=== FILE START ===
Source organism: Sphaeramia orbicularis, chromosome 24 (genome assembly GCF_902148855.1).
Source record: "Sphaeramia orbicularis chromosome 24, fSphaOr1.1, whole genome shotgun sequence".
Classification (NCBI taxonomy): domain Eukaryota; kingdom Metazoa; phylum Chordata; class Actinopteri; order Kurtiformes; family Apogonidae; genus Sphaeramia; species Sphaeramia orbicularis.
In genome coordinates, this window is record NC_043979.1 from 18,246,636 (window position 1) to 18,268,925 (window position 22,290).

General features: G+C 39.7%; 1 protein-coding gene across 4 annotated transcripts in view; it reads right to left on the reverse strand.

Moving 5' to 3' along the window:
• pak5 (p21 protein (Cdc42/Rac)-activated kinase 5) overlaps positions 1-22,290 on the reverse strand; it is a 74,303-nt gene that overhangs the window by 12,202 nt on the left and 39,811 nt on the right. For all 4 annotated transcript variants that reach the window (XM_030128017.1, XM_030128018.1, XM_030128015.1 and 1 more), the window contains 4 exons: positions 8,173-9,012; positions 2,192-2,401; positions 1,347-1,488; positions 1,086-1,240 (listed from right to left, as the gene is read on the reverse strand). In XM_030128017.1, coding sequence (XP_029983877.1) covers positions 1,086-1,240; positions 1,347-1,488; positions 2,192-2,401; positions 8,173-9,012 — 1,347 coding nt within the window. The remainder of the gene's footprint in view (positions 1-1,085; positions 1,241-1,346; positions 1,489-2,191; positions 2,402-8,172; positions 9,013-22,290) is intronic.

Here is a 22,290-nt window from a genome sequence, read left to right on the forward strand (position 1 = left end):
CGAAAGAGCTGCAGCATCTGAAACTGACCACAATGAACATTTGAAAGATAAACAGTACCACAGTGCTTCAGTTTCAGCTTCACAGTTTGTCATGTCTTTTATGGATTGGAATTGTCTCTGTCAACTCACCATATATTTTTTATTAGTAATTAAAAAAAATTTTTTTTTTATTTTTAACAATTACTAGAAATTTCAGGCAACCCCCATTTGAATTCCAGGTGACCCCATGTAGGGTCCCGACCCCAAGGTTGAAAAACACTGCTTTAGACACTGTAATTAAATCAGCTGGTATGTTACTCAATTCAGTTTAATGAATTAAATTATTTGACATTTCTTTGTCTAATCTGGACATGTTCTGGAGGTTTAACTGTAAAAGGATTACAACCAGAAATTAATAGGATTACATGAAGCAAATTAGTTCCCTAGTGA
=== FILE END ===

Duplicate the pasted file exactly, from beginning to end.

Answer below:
Source organism: Sphaeramia orbicularis, chromosome 24 (genome assembly GCF_902148855.1).
Source record: "Sphaeramia orbicularis chromosome 24, fSphaOr1.1, whole genome shotgun sequence".
Classification (NCBI taxonomy): domain Eukaryota; kingdom Metazoa; phylum Chordata; class Actinopteri; order Kurtiformes; family Apogonidae; genus Sphaeramia; species Sphaeramia orbicularis.
In genome coordinates, this window is record NC_043979.1 from 18,246,636 (window position 1) to 18,268,925 (window position 22,290).

General features: G+C 39.7%; 1 protein-coding gene across 4 annotated transcripts in view; it reads right to left on the reverse strand.

Moving 5' to 3' along the window:
• pak5 (p21 protein (Cdc42/Rac)-activated kinase 5) overlaps positions 1-22,290 on the reverse strand; it is a 74,303-nt gene that overhangs the window by 12,202 nt on the left and 39,811 nt on the right. For all 4 annotated transcript variants that reach the window (XM_030128017.1, XM_030128018.1, XM_030128015.1 and 1 more), the window contains 4 exons: positions 8,173-9,012; positions 2,192-2,401; positions 1,347-1,488; positions 1,086-1,240 (listed from right to left, as the gene is read on the reverse strand). In XM_030128017.1, coding sequence (XP_029983877.1) covers positions 1,086-1,240; positions 1,347-1,488; positions 2,192-2,401; positions 8,173-9,012 — 1,347 coding nt within the window. The remainder of the gene's footprint in view (positions 1-1,085; positions 1,241-1,346; positions 1,489-2,191; positions 2,402-8,172; positions 9,013-22,290) is intronic.

Here is a 22,290-nt window from a genome sequence, read left to right on the forward strand (position 1 = left end):
CGAAAGAGCTGCAGCATCTGAAACTGACCACAATGAACATTTGAAAGATAAACAGTACCACAGTGCTTCAGTTTCAGCTTCACAGTTTGTCATGTCTTTTATGGATTGGAATTGTCTCTGTCAACTCACCATATATTTTTTATTAGTAATTAAAAAAAATTTTTTTTTTATTTTTAACAATTACTAGAAATTTCAGGCAACCCCCATTTGAATTCCAGGTGACCCCATGTAGGGTCCCGACCCCAAGGTTGAAAAACACTGCTTTAGACACTGTAATTAAATCAGCTGGTATGTTACTCAATTCAGTTTAATGAATTAAATTATTTGACATTTCTTTGTCTAATCTGGACATGTTCTGGAGGTTTAACTGTAAAAGGATTACAACCAGAAATTAATAGGATTACATGAAGCAAATTAGTTCCCTAGTGA